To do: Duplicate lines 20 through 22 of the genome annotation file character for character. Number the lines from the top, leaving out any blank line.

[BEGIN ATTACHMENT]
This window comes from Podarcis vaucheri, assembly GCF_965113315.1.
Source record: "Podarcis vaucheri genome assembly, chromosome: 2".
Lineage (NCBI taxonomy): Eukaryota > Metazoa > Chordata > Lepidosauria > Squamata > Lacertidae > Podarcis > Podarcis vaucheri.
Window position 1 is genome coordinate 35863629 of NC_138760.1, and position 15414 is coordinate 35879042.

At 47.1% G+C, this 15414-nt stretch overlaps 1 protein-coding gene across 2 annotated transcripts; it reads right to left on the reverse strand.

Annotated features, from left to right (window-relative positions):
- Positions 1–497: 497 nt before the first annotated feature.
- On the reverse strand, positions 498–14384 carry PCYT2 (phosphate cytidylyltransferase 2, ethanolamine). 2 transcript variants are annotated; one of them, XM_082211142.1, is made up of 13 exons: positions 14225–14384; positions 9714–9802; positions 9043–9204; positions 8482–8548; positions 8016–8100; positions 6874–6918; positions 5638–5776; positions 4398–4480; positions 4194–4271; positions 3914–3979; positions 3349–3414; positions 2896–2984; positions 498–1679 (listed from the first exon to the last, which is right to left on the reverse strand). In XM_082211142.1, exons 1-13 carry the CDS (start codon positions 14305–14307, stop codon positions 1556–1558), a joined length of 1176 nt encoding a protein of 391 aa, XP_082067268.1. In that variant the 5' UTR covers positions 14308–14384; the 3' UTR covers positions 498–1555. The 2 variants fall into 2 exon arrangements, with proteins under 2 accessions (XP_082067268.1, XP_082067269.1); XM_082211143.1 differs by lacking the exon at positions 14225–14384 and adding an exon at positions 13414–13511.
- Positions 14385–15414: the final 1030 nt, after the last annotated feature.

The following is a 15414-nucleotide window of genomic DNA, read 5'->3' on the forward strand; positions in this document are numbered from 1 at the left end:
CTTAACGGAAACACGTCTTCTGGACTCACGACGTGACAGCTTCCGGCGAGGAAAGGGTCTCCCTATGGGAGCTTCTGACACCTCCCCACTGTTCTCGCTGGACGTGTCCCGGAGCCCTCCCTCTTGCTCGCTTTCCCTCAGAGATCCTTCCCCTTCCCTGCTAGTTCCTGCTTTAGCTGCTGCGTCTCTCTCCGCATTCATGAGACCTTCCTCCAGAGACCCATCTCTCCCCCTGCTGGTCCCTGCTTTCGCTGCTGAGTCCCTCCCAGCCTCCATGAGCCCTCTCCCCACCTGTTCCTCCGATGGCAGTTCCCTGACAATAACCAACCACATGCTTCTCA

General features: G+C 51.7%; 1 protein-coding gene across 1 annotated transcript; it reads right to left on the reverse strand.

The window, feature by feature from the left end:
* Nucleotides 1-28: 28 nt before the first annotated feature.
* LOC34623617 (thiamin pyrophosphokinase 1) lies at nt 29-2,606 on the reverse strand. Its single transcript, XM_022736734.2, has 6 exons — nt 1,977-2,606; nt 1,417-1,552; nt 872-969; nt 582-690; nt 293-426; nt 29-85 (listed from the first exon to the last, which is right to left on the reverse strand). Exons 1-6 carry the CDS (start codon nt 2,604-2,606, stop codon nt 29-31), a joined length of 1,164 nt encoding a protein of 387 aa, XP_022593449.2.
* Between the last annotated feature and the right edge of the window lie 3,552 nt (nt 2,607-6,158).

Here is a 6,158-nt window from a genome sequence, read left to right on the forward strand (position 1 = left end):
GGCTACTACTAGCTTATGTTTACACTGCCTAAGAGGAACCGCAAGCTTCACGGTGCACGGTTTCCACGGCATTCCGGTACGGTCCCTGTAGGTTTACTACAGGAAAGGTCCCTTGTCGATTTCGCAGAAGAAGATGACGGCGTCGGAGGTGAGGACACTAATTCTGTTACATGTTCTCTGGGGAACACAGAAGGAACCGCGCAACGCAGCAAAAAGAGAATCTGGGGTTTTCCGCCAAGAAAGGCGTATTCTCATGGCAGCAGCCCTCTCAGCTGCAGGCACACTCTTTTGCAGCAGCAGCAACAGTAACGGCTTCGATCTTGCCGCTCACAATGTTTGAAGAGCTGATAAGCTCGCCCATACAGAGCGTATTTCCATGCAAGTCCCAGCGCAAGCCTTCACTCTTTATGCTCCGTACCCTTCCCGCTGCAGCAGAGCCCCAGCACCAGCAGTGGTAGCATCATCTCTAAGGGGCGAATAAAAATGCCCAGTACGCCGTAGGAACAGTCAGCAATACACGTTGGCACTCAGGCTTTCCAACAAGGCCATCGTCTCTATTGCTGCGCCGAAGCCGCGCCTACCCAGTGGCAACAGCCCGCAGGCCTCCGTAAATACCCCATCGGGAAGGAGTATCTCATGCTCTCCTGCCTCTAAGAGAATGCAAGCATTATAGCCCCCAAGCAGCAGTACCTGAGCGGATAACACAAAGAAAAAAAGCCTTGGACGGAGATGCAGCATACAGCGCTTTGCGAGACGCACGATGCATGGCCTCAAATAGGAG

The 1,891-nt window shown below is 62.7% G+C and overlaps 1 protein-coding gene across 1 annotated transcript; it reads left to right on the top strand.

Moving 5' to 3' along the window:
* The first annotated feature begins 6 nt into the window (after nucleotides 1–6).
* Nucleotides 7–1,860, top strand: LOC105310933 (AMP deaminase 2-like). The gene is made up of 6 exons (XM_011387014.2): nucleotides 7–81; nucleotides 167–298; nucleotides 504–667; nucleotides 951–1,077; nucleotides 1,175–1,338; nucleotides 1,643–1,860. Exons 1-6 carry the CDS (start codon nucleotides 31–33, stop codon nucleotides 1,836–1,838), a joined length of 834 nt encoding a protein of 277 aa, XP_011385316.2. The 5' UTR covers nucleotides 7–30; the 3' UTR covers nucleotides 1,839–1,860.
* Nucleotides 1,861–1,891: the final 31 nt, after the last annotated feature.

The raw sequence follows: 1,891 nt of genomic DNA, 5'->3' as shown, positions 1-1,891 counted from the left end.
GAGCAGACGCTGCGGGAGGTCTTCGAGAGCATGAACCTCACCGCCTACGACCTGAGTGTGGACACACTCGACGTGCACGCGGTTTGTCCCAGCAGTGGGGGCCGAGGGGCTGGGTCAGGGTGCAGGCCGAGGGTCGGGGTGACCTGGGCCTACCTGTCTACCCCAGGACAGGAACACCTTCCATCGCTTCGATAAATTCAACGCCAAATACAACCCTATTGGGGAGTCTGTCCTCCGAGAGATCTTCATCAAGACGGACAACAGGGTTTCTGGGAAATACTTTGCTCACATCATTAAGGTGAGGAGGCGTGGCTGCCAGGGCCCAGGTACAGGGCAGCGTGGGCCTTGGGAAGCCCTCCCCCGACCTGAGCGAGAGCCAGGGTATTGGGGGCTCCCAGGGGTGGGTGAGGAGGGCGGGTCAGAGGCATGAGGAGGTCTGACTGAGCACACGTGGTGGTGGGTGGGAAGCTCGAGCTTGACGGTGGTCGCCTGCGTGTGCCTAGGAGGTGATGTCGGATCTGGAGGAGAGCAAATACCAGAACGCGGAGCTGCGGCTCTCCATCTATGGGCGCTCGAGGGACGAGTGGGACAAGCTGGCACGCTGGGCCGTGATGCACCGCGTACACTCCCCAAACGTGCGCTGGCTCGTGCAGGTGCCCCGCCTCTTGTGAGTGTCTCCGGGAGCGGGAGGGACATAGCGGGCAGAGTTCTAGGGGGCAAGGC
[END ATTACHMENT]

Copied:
Moving 5' to 3' along the window:
* The first annotated feature begins 6 nt into the window (after nucleotides 1–6).
* Nucleotides 7–1,860, top strand: LOC105310933 (AMP deaminase 2-like). The gene is made up of 6 exons (XM_011387014.2): nucleotides 7–81; nucleotides 167–298; nucleotides 504–667; nucleotides 951–1,077; nucleotides 1,175–1,338; nucleotides 1,643–1,860. Exons 1-6 carry the CDS (start codon nucleotides 31–33, stop codon nucleotides 1,836–1,838), a joined length of 834 nt encoding a protein of 277 aa, XP_011385316.2. The 5' UTR covers nucleotides 7–30; the 3' UTR covers nucleotides 1,839–1,860.